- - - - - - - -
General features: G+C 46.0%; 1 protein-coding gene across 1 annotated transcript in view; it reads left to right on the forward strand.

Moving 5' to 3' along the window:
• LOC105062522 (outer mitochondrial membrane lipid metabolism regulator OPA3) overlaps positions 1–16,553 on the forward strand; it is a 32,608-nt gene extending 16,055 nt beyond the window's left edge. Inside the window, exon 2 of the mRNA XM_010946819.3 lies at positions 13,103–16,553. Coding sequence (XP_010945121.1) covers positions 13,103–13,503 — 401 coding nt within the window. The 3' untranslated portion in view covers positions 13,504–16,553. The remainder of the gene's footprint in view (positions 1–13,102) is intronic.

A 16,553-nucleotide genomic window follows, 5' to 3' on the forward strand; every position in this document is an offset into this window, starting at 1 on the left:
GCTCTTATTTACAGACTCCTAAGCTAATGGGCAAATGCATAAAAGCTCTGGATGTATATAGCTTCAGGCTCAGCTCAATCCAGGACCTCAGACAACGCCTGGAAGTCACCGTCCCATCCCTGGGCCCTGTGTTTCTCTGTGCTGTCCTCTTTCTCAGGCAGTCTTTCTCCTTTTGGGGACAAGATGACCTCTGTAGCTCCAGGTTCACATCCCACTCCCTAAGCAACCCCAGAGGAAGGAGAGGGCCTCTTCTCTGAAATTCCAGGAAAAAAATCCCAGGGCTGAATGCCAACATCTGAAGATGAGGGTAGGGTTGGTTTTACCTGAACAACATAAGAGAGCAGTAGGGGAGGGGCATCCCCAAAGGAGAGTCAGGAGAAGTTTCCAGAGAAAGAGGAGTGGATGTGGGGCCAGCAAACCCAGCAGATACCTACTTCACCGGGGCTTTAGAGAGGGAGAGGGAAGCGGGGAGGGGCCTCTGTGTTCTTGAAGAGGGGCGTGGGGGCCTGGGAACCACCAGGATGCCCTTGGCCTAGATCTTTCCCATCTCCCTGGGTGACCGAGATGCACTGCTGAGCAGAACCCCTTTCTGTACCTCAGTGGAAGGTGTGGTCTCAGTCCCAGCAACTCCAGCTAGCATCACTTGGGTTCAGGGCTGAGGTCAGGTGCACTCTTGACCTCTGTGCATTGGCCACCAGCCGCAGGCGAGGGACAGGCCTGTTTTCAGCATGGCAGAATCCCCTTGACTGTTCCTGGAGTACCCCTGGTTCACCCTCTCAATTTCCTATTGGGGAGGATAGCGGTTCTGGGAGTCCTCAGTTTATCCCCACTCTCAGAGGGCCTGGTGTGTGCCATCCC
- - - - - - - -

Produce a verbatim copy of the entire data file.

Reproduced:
General features: G+C 46.0%; 1 protein-coding gene across 1 annotated transcript in view; it reads left to right on the forward strand.

Moving 5' to 3' along the window:
• LOC105062522 (outer mitochondrial membrane lipid metabolism regulator OPA3) overlaps positions 1–16,553 on the forward strand; it is a 32,608-nt gene extending 16,055 nt beyond the window's left edge. Inside the window, exon 2 of the mRNA XM_010946819.3 lies at positions 13,103–16,553. Coding sequence (XP_010945121.1) covers positions 13,103–13,503 — 401 coding nt within the window. The 3' untranslated portion in view covers positions 13,504–16,553. The remainder of the gene's footprint in view (positions 1–13,102) is intronic.

A 16,553-nucleotide genomic window follows, 5' to 3' on the forward strand; every position in this document is an offset into this window, starting at 1 on the left:
GCTCTTATTTACAGACTCCTAAGCTAATGGGCAAATGCATAAAAGCTCTGGATGTATATAGCTTCAGGCTCAGCTCAATCCAGGACCTCAGACAACGCCTGGAAGTCACCGTCCCATCCCTGGGCCCTGTGTTTCTCTGTGCTGTCCTCTTTCTCAGGCAGTCTTTCTCCTTTTGGGGACAAGATGACCTCTGTAGCTCCAGGTTCACATCCCACTCCCTAAGCAACCCCAGAGGAAGGAGAGGGCCTCTTCTCTGAAATTCCAGGAAAAAAATCCCAGGGCTGAATGCCAACATCTGAAGATGAGGGTAGGGTTGGTTTTACCTGAACAACATAAGAGAGCAGTAGGGGAGGGGCATCCCCAAAGGAGAGTCAGGAGAAGTTTCCAGAGAAAGAGGAGTGGATGTGGGGCCAGCAAACCCAGCAGATACCTACTTCACCGGGGCTTTAGAGAGGGAGAGGGAAGCGGGGAGGGGCCTCTGTGTTCTTGAAGAGGGGCGTGGGGGCCTGGGAACCACCAGGATGCCCTTGGCCTAGATCTTTCCCATCTCCCTGGGTGACCGAGATGCACTGCTGAGCAGAACCCCTTTCTGTACCTCAGTGGAAGGTGTGGTCTCAGTCCCAGCAACTCCAGCTAGCATCACTTGGGTTCAGGGCTGAGGTCAGGTGCACTCTTGACCTCTGTGCATTGGCCACCAGCCGCAGGCGAGGGACAGGCCTGTTTTCAGCATGGCAGAATCCCCTTGACTGTTCCTGGAGTACCCCTGGTTCACCCTCTCAATTTCCTATTGGGGAGGATAGCGGTTCTGGGAGTCCTCAGTTTATCCCCACTCTCAGAGGGCCTGGTGTGTGCCATCCC